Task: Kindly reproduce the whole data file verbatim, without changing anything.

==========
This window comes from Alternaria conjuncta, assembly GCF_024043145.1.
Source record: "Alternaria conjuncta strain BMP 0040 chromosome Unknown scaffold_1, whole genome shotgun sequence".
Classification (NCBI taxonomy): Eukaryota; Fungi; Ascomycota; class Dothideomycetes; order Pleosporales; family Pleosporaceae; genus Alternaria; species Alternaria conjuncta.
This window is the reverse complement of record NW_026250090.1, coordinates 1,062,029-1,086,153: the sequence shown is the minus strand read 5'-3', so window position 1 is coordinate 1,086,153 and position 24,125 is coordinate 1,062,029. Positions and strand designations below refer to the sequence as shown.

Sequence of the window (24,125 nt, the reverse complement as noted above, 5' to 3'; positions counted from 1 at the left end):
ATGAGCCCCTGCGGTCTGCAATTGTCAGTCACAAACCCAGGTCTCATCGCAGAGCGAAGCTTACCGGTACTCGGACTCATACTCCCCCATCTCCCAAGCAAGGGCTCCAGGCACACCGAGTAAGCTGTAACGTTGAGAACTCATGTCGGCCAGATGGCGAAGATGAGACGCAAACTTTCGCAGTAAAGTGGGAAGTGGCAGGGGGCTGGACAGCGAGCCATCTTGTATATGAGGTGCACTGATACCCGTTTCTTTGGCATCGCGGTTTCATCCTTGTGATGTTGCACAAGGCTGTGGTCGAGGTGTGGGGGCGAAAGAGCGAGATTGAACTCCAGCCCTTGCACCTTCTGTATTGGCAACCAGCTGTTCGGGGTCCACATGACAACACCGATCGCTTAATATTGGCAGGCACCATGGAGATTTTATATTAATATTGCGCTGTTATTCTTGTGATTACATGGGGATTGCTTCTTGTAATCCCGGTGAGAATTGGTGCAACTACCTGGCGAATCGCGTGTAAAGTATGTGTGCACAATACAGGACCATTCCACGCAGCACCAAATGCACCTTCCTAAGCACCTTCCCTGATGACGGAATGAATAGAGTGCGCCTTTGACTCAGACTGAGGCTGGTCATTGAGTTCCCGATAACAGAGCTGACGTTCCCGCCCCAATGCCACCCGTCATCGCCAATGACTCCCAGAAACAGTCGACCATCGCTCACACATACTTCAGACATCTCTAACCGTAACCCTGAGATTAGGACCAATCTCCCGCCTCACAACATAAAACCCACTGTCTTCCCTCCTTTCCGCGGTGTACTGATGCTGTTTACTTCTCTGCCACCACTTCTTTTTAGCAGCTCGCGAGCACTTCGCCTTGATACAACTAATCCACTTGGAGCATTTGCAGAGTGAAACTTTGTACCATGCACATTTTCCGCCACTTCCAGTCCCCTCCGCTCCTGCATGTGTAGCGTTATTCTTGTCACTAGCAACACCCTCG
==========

This window comes from Alternaria conjuncta, assembly GCF_024043145.1.
Source record: "Alternaria conjuncta strain BMP 0040 chromosome Unknown scaffold_1, whole genome shotgun sequence".
Classification (NCBI taxonomy): Eukaryota; Fungi; Ascomycota; class Dothideomycetes; order Pleosporales; family Pleosporaceae; genus Alternaria; species Alternaria conjuncta.
This window is the reverse complement of record NW_026250090.1, coordinates 1,062,029-1,086,153: the sequence shown is the minus strand read 5'-3', so window position 1 is coordinate 1,086,153 and position 24,125 is coordinate 1,062,029. Positions and strand designations below refer to the sequence as shown.

Sequence of the window (24,125 nt, the reverse complement as noted above, 5' to 3'; positions counted from 1 at the left end):
ATGAGCCCCTGCGGTCTGCAATTGTCAGTCACAAACCCAGGTCTCATCGCAGAGCGAAGCTTACCGGTACTCGGACTCATACTCCCCCATCTCCCAAGCAAGGGCTCCAGGCACACCGAGTAAGCTGTAACGTTGAGAACTCATGTCGGCCAGATGGCGAAGATGAGACGCAAACTTTCGCAGTAAAGTGGGAAGTGGCAGGGGGCTGGACAGCGAGCCATCTTGTATATGAGGTGCACTGATACCCGTTTCTTTGGCATCGCGGTTTCATCCTTGTGATGTTGCACAAGGCTGTGGTCGAGGTGTGGGGGCGAAAGAGCGAGATTGAACTCCAGCCCTTGCACCTTCTGTATTGGCAACCAGCTGTTCGGGGTCCACATGACAACACCGATCGCTTAATATTGGCAGGCACCATGGAGATTTTATATTAATATTGCGCTGTTATTCTTGTGATTACATGGGGATTGCTTCTTGTAATCCCGGTGAGAATTGGTGCAACTACCTGGCGAATCGCGTGTAAAGTATGTGTGCACAATACAGGACCATTCCACGCAGCACCAAATGCACCTTCCTAAGCACCTTCCCTGATGACGGAATGAATAGAGTGCGCCTTTGACTCAGACTGAGGCTGGTCATTGAGTTCCCGATAACAGAGCTGACGTTCCCGCCCCAATGCCACCCGTCATCGCCAATGACTCCCAGAAACAGTCGACCATCGCTCACACATACTTCAGACATCTCTAACCGTAACCCTGAGATTAGGACCAATCTCCCGCCTCACAACATAAAACCCACTGTCTTCCCTCCTTTCCGCGGTGTACTGATGCTGTTTACTTCTCTGCCACCACTTCTTTTTAGCAGCTCGCGAGCACTTCGCCTTGATACAACTAATCCACTTGGAGCATTTGCAGAGTGAAACTTTGTACCATGCACATTTTCCGCCACTTCCAGTCCCCTCCGCTCCTGCATGTGTAGCGTTATTCTTGTCACTAGCAACACCCTCG